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Ronald A. Barnett ©

My parents and I first came to Mexico in the early 1950s. In those days farmers still plowed the fields with oxen and the waters of Lake Chapala washed over top of the pier. My mother and I had always been interested in Mexican archaeology and history, my father in a warm, cheap place to retire when he ended his career in the Canadian Armed Forces. After that we made frequent trips back and forth between Canada and Mexico. We lived for a time at Ana Capri on the south shore of Lake Chapala, where my friend Salvador Cárdenas taught me how to fish for charales with the casting net. We first settled in Ajijic, where we lived for many years. We then bought a house at Roca Azul just outside of Jocotepec at the western end of Lake Chapala, where we have lived ever since. My father now spends most of his time in Canada with my brother for medical health reasons.

Over the years I have seen many changes in Mexico, some good, some not so good. Goods and services have improved, especially for foreign visitors and full-time residents, but Mexico has been losing some of the traditions and culture that brought us here in the first place. However, more than enough remains to keep me busy researching and writing about Mexico past and present.

During my years in Mexico I have come to know Mexico Desconocido ("Unknown Mexico"), the inner soul of Mexico, through my relationships with the Huichol Indians, the curanderos, the temascaleros, and others who continue to follow the old ways. I am familiar with many pre-Hispanic traditions and ceremonies that have continued to the present day. With Huichol friends I have attended the peyote fiesta at Las Guayabas in the Huichol Sierra and assisted as the "hombre de fuego" at the spiritual temascal or traditional sweat bath. Because of my background knowledge of pre-Hispanic sources I have, on occasions, been able to explain the origin of a ceremony or custom to those who actually practice it.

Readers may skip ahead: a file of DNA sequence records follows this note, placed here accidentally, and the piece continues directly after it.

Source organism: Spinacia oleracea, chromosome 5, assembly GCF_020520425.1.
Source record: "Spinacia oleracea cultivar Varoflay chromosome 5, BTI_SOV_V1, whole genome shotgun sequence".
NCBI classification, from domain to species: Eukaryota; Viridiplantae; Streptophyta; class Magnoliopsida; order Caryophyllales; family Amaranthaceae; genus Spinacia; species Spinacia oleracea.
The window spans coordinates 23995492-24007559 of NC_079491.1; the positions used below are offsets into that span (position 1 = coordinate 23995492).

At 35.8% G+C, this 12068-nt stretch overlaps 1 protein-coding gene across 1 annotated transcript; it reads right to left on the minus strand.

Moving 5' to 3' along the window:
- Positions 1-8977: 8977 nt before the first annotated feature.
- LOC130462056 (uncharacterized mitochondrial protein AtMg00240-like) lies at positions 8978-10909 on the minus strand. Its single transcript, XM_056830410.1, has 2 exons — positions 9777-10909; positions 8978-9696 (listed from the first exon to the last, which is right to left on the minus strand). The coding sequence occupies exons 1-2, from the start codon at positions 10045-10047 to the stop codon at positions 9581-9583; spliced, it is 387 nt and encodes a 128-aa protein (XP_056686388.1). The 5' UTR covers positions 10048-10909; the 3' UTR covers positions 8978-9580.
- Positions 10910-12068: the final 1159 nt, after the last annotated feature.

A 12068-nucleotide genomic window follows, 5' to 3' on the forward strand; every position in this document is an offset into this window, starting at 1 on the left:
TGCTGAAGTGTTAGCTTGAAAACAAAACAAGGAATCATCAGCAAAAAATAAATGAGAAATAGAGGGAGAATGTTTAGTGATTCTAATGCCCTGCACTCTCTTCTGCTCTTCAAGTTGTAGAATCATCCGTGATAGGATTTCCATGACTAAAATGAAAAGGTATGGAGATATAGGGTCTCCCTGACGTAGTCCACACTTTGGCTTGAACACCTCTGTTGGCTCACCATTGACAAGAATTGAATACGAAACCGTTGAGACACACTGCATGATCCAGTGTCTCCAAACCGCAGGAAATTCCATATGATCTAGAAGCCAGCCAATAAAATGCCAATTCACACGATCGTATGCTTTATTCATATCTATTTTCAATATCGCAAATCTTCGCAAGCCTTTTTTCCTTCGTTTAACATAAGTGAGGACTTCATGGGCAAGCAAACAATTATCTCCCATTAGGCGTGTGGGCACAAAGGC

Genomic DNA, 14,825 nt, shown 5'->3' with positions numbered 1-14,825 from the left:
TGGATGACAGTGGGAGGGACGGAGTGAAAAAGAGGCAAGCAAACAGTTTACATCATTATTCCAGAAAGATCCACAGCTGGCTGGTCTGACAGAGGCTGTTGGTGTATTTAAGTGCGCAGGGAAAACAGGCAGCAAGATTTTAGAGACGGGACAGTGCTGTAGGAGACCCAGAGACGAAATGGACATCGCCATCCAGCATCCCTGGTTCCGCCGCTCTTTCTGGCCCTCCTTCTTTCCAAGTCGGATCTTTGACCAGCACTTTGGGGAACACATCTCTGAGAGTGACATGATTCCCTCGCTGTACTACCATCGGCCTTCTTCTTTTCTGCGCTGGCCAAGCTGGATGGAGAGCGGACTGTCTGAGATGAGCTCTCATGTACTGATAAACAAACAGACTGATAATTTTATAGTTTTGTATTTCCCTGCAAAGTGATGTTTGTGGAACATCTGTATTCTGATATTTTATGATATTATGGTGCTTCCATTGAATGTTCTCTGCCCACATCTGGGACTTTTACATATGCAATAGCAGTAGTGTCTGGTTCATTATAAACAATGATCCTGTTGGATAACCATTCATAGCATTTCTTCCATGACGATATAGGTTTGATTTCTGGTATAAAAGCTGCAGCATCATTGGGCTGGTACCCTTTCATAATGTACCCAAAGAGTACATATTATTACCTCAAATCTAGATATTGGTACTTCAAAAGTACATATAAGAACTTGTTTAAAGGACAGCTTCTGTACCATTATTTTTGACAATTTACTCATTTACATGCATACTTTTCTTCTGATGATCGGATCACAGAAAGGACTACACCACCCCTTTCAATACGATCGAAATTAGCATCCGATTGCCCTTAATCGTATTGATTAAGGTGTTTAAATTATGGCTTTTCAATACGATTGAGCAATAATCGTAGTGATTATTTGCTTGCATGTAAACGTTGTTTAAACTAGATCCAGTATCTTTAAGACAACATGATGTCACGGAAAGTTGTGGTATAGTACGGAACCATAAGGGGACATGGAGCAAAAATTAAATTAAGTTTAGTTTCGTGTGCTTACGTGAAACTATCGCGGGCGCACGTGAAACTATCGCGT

My articles on Mexico and other topics have appeared regularly in local publications since 1994. I am currently working on several research and writing projects: the pre-Hispanic concept of history (history from the viewpoint of the Maya, Aztecs, Mixtecs, and others), Mesoamerican religion from Olmec times to the present, and comparative epic poetry and saga (a worldwide survey and analysis of epic and heroic narrative from earliest times to the present).

I never found time to get married and raise a family. When I am not working on my research projects I run long distance on the bicycle path between Jocotepec and San Juan Cosalá. In Canada, I played the bagpipes at the competitions of the annual summer Highland Games. I have continued to play the bagpipes at special events here in Mexico.

 

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